Introduction. Isolated bilateral macrostomia is one of the rarest malformations within the craniofacial defects, with a frequency of 0.3% of children with facial clefts. It is defined by the presence of an orofacial cleft between the upper and lower jawbone caused by an alteration of the first branchial arch. Its etiology is unknown but one of the most established theories is the error of fusion between upper and lower jaw during embryonic development. Usually it appears isolated, without being associated with other defects, in contrast to unilateral macrostomia, which most often presents in the context of a specific syndrome. Case report. We describe the case of a female newborn that presented a bilateral one-centimeter elongation of the mouth, showing a large opening without other associated external malformations. Imaging studies excluded internal malformations. The evolution was optimal in the neonatal period except for a weak suction in the first hours of life that gradually improved. Comments. In the presence of macrostomia, it is important to perform a thorough evaluation, including physical examination and imaging studies such as transfontanellar and abdominal ultrasound, echocardiography and skeletal series to evaluate for other abnormalities, especially in cases of unilateral presentation. Surgical treatment usually results in successful outcome with preservation of swallowing and phonation.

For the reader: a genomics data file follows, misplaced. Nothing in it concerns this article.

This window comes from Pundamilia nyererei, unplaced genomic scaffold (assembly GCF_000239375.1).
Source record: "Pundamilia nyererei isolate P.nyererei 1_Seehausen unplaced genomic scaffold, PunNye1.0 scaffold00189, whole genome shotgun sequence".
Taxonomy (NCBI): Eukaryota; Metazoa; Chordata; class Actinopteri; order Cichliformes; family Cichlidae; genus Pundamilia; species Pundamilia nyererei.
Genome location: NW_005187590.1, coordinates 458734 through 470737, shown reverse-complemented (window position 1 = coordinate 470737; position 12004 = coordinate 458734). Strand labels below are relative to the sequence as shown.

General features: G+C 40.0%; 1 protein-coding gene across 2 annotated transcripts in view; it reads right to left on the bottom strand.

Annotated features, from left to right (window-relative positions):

|Publication status||Published - 1 Apr 2010|
- Transversal facial cleft